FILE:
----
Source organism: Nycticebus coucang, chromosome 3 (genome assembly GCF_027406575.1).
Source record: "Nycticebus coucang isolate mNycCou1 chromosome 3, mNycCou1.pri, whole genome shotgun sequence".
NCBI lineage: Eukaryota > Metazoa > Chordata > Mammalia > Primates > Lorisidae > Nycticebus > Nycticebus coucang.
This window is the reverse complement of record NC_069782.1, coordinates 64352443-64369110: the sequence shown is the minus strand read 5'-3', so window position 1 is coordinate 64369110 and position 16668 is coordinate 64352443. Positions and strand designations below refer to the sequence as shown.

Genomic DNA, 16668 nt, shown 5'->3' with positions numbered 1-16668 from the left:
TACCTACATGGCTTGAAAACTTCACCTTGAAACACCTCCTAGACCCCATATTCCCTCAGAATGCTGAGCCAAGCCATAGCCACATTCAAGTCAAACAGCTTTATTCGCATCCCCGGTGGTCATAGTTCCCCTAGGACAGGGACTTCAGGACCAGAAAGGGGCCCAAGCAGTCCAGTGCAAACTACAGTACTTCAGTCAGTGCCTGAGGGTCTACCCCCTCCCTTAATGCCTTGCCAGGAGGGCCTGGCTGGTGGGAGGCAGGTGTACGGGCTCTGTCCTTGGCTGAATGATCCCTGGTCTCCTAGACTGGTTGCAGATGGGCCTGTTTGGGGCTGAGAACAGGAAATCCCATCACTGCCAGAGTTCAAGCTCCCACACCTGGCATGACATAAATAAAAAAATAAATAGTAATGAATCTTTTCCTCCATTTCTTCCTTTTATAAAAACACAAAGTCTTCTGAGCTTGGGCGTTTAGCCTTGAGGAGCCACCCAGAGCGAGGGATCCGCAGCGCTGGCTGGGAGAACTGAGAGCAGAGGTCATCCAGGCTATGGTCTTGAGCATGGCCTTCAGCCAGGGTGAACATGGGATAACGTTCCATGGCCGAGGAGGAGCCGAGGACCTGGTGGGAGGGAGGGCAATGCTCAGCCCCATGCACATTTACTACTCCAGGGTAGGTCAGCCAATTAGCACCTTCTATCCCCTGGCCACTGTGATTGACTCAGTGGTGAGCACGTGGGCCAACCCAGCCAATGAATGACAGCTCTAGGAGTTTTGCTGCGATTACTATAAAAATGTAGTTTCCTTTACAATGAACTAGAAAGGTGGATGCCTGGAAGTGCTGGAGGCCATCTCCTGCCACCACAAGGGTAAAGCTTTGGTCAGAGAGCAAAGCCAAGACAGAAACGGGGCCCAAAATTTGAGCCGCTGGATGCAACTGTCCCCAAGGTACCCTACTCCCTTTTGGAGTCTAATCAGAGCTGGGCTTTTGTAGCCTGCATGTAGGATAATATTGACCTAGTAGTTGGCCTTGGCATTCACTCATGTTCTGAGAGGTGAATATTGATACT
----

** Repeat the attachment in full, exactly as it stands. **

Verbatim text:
Source organism: Nycticebus coucang, chromosome 3 (genome assembly GCF_027406575.1).
Source record: "Nycticebus coucang isolate mNycCou1 chromosome 3, mNycCou1.pri, whole genome shotgun sequence".
NCBI lineage: Eukaryota > Metazoa > Chordata > Mammalia > Primates > Lorisidae > Nycticebus > Nycticebus coucang.
This window is the reverse complement of record NC_069782.1, coordinates 64352443-64369110: the sequence shown is the minus strand read 5'-3', so window position 1 is coordinate 64369110 and position 16668 is coordinate 64352443. Positions and strand designations below refer to the sequence as shown.

Genomic DNA, 16668 nt, shown 5'->3' with positions numbered 1-16668 from the left:
TACCTACATGGCTTGAAAACTTCACCTTGAAACACCTCCTAGACCCCATATTCCCTCAGAATGCTGAGCCAAGCCATAGCCACATTCAAGTCAAACAGCTTTATTCGCATCCCCGGTGGTCATAGTTCCCCTAGGACAGGGACTTCAGGACCAGAAAGGGGCCCAAGCAGTCCAGTGCAAACTACAGTACTTCAGTCAGTGCCTGAGGGTCTACCCCCTCCCTTAATGCCTTGCCAGGAGGGCCTGGCTGGTGGGAGGCAGGTGTACGGGCTCTGTCCTTGGCTGAATGATCCCTGGTCTCCTAGACTGGTTGCAGATGGGCCTGTTTGGGGCTGAGAACAGGAAATCCCATCACTGCCAGAGTTCAAGCTCCCACACCTGGCATGACATAAATAAAAAAATAAATAGTAATGAATCTTTTCCTCCATTTCTTCCTTTTATAAAAACACAAAGTCTTCTGAGCTTGGGCGTTTAGCCTTGAGGAGCCACCCAGAGCGAGGGATCCGCAGCGCTGGCTGGGAGAACTGAGAGCAGAGGTCATCCAGGCTATGGTCTTGAGCATGGCCTTCAGCCAGGGTGAACATGGGATAACGTTCCATGGCCGAGGAGGAGCCGAGGACCTGGTGGGAGGGAGGGCAATGCTCAGCCCCATGCACATTTACTACTCCAGGGTAGGTCAGCCAATTAGCACCTTCTATCCCCTGGCCACTGTGATTGACTCAGTGGTGAGCACGTGGGCCAACCCAGCCAATGAATGACAGCTCTAGGAGTTTTGCTGCGATTACTATAAAAATGTAGTTTCCTTTACAATGAACTAGAAAGGTGGATGCCTGGAAGTGCTGGAGGCCATCTCCTGCCACCACAAGGGTAAAGCTTTGGTCAGAGAGCAAAGCCAAGACAGAAACGGGGCCCAAAATTTGAGCCGCTGGATGCAACTGTCCCCAAGGTACCCTACTCCCTTTTGGAGTCTAATCAGAGCTGGGCTTTTGTAGCCTGCATGTAGGATAATATTGACCTAGTAGTTGGCCTTGGCATTCACTCATGTTCTGAGAGGTGAATATTGATACT